kheru2006 (kheru2006) wrote,
kheru2006
kheru2006

A Change of Emphasis

ONLINE EXCLUSIVE: A holistic approach to education must replace the exam-centric system that we currently employ.

Facebook was buzzing with posts on the UPSR leaks. Evidently it had brought to the fore many people’s concerns with an exam-centric system. Having given it some thought, I’ve decided to write about it in my first column.

Secondary school was an interesting time in my life. A student of 4 Coklat (named not after the cocoa-based treat but the colour), a pure-sciences class, I realised early on that it was going to be a struggle.

Biology was interesting but chromosomes looked more like worm-jelly candy rather than life defining matter. Chemistry was alright but it was tough getting past snickering at the noble gasses. Physics was downright baffling.

Nevertheless, I persisted.

After all, having just obtained 8As in the PMR, pure-sciences was the preordained choice. The As had defined what I should do, as more As' meant being qualified for the ‘elite’ science subjects. It was like unlocking secret levels in a video game and I was there. Plus, I wouldn’t want ‘to waste’ the grades. “Rugi”.

I even told myself that with tuition and some good ol’ spot questions the As would come. Much to my dismay, they never did. The drive to obtain As and the need to do well in the ‘elite’ science subjects meant being stuck in an exam-centric system that had little going for the recognition of individual learning styles and interests.

It also created an unhealthy demand for ‘exam-knowledge’ which gave rise to tuition centres specialising in answering exams. Some tuition teachers were like superstars – known for their mystical abilities to spot exam questions. Admittedly, they were a big hit with me and my friends.

Some teachers became more exam-oriented. Class was about the ‘how to answer’ rather than the ‘why this is so’. The exam-orientation overtook the more subtle nuances that lessons could offer, probably without the teachers realising themselves.

It felt as though there was little joy and motivation to pursuit knowledge for the love of it.

Memorisation superseded thinking skills and rationalising lessons. Many parents I knew gauged their children’s successes from the number of As rather than by, for instance, creativity of thought. ‘No more extra-curricular activities in Form 5’ was a common phrase.

The exam-centric system had become high-stakes.

Which is why I was glad that the Ministry of Education had introduced the School Based Assessment (SBA), better known by its Bahasa Malaysia name Pentaksiran Berasaskan Sekolah (PBS) in 2011.

Most Malaysians, especially those with school-going children, have probably heard of the PBS because it has featured prominently in the news this year.

What many probably do not know is that the PBS' motto is "Know My Performance" (Tahu Prestasi Saya).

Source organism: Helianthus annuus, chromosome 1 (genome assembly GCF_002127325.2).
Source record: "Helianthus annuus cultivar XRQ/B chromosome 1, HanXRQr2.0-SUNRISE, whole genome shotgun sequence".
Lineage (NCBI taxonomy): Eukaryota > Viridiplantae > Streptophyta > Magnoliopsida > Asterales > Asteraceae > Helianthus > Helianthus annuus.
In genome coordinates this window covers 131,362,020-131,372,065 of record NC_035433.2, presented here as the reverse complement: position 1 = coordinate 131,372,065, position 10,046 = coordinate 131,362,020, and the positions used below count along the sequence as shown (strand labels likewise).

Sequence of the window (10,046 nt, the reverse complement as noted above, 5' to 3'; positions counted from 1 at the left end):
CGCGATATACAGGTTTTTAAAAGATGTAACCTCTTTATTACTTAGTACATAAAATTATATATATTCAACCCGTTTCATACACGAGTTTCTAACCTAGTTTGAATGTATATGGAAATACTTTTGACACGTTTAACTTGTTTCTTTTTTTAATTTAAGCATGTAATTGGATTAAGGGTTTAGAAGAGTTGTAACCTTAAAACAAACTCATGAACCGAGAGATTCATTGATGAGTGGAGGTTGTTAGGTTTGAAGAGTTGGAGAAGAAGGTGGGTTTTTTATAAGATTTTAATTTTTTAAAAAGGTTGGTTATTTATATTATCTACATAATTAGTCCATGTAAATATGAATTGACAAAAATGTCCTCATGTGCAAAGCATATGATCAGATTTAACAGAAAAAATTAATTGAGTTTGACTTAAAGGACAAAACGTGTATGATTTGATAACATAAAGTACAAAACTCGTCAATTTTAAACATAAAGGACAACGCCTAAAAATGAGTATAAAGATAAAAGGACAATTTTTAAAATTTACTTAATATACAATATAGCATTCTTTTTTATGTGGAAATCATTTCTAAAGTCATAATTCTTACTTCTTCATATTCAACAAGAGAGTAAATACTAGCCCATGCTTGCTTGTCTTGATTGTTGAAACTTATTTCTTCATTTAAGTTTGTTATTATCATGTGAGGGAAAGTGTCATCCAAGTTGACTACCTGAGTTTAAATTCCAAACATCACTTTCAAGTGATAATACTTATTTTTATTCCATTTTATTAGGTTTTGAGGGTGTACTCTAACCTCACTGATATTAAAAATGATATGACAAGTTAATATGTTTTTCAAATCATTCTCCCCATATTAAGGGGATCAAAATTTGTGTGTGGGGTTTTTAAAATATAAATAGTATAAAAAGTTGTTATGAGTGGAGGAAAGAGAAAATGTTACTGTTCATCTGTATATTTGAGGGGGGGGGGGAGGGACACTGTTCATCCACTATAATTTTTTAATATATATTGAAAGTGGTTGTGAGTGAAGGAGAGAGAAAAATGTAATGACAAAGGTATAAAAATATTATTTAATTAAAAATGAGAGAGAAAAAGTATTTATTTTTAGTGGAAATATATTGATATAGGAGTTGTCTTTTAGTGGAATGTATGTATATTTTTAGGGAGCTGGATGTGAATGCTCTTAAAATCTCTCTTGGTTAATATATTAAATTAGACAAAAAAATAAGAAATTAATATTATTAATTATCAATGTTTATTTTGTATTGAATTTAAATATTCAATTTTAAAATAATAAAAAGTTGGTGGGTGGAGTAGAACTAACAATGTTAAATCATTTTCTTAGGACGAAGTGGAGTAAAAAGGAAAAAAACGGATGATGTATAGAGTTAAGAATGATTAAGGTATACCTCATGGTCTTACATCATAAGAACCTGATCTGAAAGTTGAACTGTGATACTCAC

To me, the motto summarizes the ideal we want and need in our education system. We need to know how our students learn and develop. Some of the teachers I’ve talked to like the PBS because it is flexible, though many are still getting used to this flexibility.

Under the PBS, students have to undergo psychometric assessments to enable teachers to better understand them. Gone are the days where As lead to automatic enrollment into the science-stream. A good student could enter the arts-steam or go to a vocational college if his or her interests and talents lay there. Heck, ‘bad’ students can still do science too.

Process is given greater prominence. A student’s understanding of lessons and growth from extra-curricular activities is monitored. Teachers are able to apportion time for those who need more of it and facilitate the independent learners. In turn, parents are kept abreast of their child’s development and not merely their final grades.

Of course, there will be and have been challenges with the PBS' implementation.

Many students claim that they are unmotivated because there are no exams. But the PBS doesn’t mean there aren’t any. Learning still has to be assessed, but exams are not the be all and end all. Students need to rediscover the love for knowledge and be assured that it’s okay to not memorize all the time.

“Are the teachers capable?” is a commonly heard cry. I believe they are and trust in their professionalism. Support structures such as training and guidance are in place, and in due time they’ll get there.

Parents play an extremely vital role in ensuring that the teachers are accountable and provide the support required. Parents are key to the PBS’ success.

I feel that the arising problems are growing pains and will be overcome. The PBS is still young and time is needed to see through the changing of the old and deeply ingrained exam-centric system.

The bottom line is that a solution is in place.

What's needed now is the support to see it through.

Looking back, I’d have loved to join the arts-steam class and learned economics in school. It would have also been nice to be assessed for my debating and drama participation – activities I focused on when the pure-sciences and chase for grades started looking like worm-jelly candy to me.

Danial Rahman has more reason than most to be passionate about education. The views expressed are entirely the writer's own. The STAR Home News Opinion Online Exclusive  Thursday September 18, 2014 MYT 7:14:00 AM
Tags: holistic
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